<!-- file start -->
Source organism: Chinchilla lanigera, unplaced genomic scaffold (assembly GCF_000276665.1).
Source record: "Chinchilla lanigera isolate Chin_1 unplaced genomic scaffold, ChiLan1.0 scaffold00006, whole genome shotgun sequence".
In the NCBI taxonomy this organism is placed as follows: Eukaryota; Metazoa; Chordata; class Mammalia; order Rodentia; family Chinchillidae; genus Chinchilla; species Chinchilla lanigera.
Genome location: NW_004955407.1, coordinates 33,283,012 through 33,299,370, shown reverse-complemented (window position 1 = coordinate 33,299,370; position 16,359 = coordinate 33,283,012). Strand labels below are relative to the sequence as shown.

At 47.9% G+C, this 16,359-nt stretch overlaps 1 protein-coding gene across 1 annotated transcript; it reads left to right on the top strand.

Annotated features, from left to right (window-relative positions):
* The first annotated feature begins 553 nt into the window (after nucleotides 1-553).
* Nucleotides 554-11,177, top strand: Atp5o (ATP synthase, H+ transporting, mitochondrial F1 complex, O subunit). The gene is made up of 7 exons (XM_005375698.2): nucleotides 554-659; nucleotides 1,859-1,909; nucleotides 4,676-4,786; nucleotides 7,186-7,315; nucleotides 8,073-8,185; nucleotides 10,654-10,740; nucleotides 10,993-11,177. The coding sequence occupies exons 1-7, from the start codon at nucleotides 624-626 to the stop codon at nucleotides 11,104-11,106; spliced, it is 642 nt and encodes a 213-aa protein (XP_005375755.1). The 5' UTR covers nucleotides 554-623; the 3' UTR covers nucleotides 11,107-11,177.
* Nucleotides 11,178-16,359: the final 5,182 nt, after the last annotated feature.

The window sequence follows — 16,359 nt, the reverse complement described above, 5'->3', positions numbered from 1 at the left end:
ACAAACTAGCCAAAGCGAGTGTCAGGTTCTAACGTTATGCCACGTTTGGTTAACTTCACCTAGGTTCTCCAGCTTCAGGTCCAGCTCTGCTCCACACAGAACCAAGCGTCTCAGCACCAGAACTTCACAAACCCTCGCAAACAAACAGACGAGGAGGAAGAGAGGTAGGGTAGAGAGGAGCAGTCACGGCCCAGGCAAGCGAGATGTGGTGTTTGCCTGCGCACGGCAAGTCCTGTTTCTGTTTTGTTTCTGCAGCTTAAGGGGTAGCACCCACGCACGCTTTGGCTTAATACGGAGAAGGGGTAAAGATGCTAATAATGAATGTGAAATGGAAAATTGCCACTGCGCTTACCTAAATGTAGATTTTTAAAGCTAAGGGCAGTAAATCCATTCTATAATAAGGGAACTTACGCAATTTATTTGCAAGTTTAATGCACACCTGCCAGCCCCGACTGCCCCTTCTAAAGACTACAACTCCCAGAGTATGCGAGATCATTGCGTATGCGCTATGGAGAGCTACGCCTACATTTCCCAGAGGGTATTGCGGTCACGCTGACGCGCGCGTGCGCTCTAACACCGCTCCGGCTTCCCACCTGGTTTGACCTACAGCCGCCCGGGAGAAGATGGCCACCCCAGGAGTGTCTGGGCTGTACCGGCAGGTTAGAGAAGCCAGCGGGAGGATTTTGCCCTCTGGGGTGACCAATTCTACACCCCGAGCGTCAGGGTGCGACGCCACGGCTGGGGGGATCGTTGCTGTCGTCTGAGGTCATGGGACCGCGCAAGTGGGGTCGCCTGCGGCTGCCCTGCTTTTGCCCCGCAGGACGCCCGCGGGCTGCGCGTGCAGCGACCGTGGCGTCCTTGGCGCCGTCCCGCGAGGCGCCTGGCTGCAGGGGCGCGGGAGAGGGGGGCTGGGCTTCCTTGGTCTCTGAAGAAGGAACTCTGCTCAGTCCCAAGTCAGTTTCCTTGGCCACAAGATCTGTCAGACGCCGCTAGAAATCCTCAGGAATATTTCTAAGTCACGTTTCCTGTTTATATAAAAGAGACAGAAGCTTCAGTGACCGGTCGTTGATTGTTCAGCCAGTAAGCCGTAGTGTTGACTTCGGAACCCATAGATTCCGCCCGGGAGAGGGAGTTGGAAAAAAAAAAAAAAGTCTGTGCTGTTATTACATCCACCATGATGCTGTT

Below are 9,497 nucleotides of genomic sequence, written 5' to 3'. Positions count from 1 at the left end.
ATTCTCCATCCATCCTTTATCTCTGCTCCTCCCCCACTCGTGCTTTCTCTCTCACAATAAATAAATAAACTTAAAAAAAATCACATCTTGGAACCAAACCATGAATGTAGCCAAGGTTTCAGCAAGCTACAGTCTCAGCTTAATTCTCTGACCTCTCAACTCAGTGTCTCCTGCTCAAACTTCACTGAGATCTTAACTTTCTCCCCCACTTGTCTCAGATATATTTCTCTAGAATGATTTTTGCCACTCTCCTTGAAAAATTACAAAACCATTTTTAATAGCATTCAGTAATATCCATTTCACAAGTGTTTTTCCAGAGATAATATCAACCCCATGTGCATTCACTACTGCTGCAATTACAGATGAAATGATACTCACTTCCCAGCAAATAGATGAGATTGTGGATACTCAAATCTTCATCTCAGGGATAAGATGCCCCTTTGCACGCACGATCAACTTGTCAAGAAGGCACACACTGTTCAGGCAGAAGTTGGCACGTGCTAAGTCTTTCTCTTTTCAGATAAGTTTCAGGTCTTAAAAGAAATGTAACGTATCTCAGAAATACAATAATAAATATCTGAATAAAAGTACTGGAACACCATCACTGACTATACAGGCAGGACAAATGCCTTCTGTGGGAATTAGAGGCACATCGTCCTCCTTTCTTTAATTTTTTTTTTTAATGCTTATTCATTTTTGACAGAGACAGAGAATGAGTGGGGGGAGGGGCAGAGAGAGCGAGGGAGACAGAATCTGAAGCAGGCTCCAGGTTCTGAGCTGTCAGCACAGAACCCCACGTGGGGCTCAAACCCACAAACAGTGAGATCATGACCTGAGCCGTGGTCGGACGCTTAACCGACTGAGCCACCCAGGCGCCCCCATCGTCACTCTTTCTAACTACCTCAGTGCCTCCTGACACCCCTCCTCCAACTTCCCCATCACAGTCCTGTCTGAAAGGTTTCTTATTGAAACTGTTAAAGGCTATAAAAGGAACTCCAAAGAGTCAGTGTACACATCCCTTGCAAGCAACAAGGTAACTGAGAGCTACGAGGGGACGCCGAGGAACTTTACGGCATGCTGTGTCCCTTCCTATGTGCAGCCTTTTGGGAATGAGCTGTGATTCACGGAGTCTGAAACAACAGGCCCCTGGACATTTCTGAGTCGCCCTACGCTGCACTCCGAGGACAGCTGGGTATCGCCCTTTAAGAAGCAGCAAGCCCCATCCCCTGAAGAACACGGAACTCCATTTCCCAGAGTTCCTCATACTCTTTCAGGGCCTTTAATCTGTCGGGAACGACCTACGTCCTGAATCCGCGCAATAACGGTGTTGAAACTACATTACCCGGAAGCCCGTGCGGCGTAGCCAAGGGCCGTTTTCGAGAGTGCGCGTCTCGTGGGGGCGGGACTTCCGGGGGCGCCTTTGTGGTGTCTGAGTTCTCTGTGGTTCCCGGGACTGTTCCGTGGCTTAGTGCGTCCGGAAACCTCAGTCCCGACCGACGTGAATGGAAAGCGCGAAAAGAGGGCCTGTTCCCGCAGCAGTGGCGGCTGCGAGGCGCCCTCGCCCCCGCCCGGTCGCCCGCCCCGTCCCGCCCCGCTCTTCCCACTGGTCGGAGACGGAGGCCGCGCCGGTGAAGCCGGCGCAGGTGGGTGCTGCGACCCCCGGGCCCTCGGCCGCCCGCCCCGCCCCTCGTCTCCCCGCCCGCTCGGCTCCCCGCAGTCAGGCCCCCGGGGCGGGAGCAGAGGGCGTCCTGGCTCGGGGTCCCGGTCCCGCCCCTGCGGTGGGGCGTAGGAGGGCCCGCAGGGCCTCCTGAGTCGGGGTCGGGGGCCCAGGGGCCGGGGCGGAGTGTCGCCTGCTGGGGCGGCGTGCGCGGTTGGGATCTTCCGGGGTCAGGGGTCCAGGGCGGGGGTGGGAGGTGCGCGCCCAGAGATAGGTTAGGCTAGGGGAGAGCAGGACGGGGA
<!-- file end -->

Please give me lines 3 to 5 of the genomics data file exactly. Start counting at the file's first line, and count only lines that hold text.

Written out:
In the NCBI taxonomy this organism is placed as follows: Eukaryota; Metazoa; Chordata; class Mammalia; order Rodentia; family Chinchillidae; genus Chinchilla; species Chinchilla lanigera.
Genome location: NW_004955407.1, coordinates 33,283,012 through 33,299,370, shown reverse-complemented (window position 1 = coordinate 33,299,370; position 16,359 = coordinate 33,283,012). Strand labels below are relative to the sequence as shown.

At 47.9% G+C, this 16,359-nt stretch overlaps 1 protein-coding gene across 1 annotated transcript; it reads left to right on the top strand.